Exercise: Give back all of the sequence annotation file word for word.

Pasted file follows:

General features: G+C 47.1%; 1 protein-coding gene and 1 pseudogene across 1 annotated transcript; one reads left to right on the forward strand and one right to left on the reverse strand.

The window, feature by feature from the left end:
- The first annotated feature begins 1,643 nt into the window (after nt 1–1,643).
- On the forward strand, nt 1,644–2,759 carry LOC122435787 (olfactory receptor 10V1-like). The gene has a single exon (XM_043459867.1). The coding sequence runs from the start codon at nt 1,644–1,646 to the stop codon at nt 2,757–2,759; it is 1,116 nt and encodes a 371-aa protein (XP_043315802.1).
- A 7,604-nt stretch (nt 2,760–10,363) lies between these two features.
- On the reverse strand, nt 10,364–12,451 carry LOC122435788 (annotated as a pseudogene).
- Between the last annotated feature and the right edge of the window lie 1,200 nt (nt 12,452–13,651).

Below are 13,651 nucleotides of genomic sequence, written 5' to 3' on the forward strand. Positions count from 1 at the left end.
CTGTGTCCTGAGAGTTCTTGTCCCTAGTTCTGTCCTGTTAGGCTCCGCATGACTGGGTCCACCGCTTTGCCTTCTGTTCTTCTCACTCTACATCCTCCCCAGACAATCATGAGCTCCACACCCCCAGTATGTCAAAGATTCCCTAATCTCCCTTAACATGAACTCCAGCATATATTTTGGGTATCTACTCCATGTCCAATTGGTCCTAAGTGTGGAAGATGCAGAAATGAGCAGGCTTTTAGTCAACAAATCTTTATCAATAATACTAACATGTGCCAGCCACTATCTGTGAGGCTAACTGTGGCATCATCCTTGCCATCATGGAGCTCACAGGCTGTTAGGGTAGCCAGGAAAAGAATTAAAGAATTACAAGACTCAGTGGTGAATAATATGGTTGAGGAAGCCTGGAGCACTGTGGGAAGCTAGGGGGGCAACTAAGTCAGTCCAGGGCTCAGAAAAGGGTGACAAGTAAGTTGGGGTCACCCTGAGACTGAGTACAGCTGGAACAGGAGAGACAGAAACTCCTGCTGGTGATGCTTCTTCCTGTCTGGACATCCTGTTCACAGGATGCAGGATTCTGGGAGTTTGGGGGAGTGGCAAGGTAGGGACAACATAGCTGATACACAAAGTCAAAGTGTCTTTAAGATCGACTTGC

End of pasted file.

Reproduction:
General features: G+C 47.1%; 1 protein-coding gene and 1 pseudogene across 1 annotated transcript; one reads left to right on the forward strand and one right to left on the reverse strand.

The window, feature by feature from the left end:
- The first annotated feature begins 1,643 nt into the window (after nt 1–1,643).
- On the forward strand, nt 1,644–2,759 carry LOC122435787 (olfactory receptor 10V1-like). The gene has a single exon (XM_043459867.1). The coding sequence runs from the start codon at nt 1,644–1,646 to the stop codon at nt 2,757–2,759; it is 1,116 nt and encodes a 371-aa protein (XP_043315802.1).
- A 7,604-nt stretch (nt 2,760–10,363) lies between these two features.
- On the reverse strand, nt 10,364–12,451 carry LOC122435788 (annotated as a pseudogene).
- Between the last annotated feature and the right edge of the window lie 1,200 nt (nt 12,452–13,651).

Below are 13,651 nucleotides of genomic sequence, written 5' to 3' on the forward strand. Positions count from 1 at the left end.
CTGTGTCCTGAGAGTTCTTGTCCCTAGTTCTGTCCTGTTAGGCTCCGCATGACTGGGTCCACCGCTTTGCCTTCTGTTCTTCTCACTCTACATCCTCCCCAGACAATCATGAGCTCCACACCCCCAGTATGTCAAAGATTCCCTAATCTCCCTTAACATGAACTCCAGCATATATTTTGGGTATCTACTCCATGTCCAATTGGTCCTAAGTGTGGAAGATGCAGAAATGAGCAGGCTTTTAGTCAACAAATCTTTATCAATAATACTAACATGTGCCAGCCACTATCTGTGAGGCTAACTGTGGCATCATCCTTGCCATCATGGAGCTCACAGGCTGTTAGGGTAGCCAGGAAAAGAATTAAAGAATTACAAGACTCAGTGGTGAATAATATGGTTGAGGAAGCCTGGAGCACTGTGGGAAGCTAGGGGGGCAACTAAGTCAGTCCAGGGCTCAGAAAAGGGTGACAAGTAAGTTGGGGTCACCCTGAGACTGAGTACAGCTGGAACAGGAGAGACAGAAACTCCTGCTGGTGATGCTTCTTCCTGTCTGGACATCCTGTTCACAGGATGCAGGATTCTGGGAGTTTGGGGGAGTGGCAAGGTAGGGACAACATAGCTGATACACAAAGTCAAAGTGTCTTTAAGATCGACTTGC